Studies in National and International Development


National and International Development

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"Petro-Developmental States in Africa: An Introduction to Oil-Backed Capitalist Development in the Global South"

Jesse Salah Ovadia

Lecturer in International Political Economy School of Geography, Politics and Sociology, Newcastle University

The Petro-Developmental State in Africa (Hurst, 2016), considers newly emerging potential for state-led development in petroleum-rich developing states by examining trends in sub-Saharan Africa’s biggest oil producers, Angola and Nigeria. Oil has traditionally been seen as a curse, yet local content and other strategies of state-sponsored linkage to the domestic economy challenge the resource curse hypothesis. Previously, revenues from mineral rents were considered the main developmental benefit of natural resources. The ‘petro-developmental state’ represents an avenue for reversing the historical experience of natural resources as a curse. I argue that local content policies can produce backward and forward linkages between resource extraction, domestic manufacturing and service provision in Africa.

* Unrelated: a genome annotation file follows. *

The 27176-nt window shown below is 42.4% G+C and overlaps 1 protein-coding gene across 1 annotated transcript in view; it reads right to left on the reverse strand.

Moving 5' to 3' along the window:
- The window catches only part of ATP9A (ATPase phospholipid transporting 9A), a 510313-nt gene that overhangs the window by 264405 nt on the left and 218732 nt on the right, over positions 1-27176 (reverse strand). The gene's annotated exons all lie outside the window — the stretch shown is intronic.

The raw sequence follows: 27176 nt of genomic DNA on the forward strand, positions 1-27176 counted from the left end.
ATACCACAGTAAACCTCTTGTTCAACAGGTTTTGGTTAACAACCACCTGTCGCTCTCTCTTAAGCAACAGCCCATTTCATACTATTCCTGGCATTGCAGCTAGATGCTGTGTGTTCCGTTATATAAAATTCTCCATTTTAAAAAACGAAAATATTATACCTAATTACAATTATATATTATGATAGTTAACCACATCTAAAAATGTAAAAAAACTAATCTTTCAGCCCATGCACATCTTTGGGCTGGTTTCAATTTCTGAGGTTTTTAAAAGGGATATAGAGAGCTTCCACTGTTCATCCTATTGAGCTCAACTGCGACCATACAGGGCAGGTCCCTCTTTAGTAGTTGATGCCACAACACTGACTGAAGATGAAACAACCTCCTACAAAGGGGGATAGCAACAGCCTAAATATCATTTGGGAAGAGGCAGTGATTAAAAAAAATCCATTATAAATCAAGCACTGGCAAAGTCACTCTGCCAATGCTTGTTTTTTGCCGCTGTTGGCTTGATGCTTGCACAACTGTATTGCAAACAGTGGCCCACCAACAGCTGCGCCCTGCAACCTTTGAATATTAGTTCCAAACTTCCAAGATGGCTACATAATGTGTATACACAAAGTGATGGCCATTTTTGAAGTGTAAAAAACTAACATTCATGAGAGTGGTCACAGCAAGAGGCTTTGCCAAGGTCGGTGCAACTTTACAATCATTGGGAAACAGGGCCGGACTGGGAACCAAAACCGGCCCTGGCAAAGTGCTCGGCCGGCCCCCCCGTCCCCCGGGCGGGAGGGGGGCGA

Jesse Salah Ovadia is a Lecturer in International Political Economy at Newcastle University. He graduated from Queen’s University with a BA(Hons) in Development Studies and Politics and also holds a MA and PhD from York University. His research combines international and comparative political economy, African politics and development theory. Focusing on the political economy of oil and development in Angola, Nigeria and the Gulf of Guinea of Africa, he writes about local content policies and their role in linking oil extraction to industrial development and economic growth in the non-oil economy. Hisbook, The Petro-Developmental State in Africa: Making Oil Work in Angola, Nigeria and the Gulf of Guinea, was published by Hurst Publishers. He is also co-editor of Energy, Capitalism and World Order: Toward a New Agenda in International Political Economy, published in January 2016 by Palgrave Macmillan.

This talk is cosponsored by SNID and the Department of Global Development Studies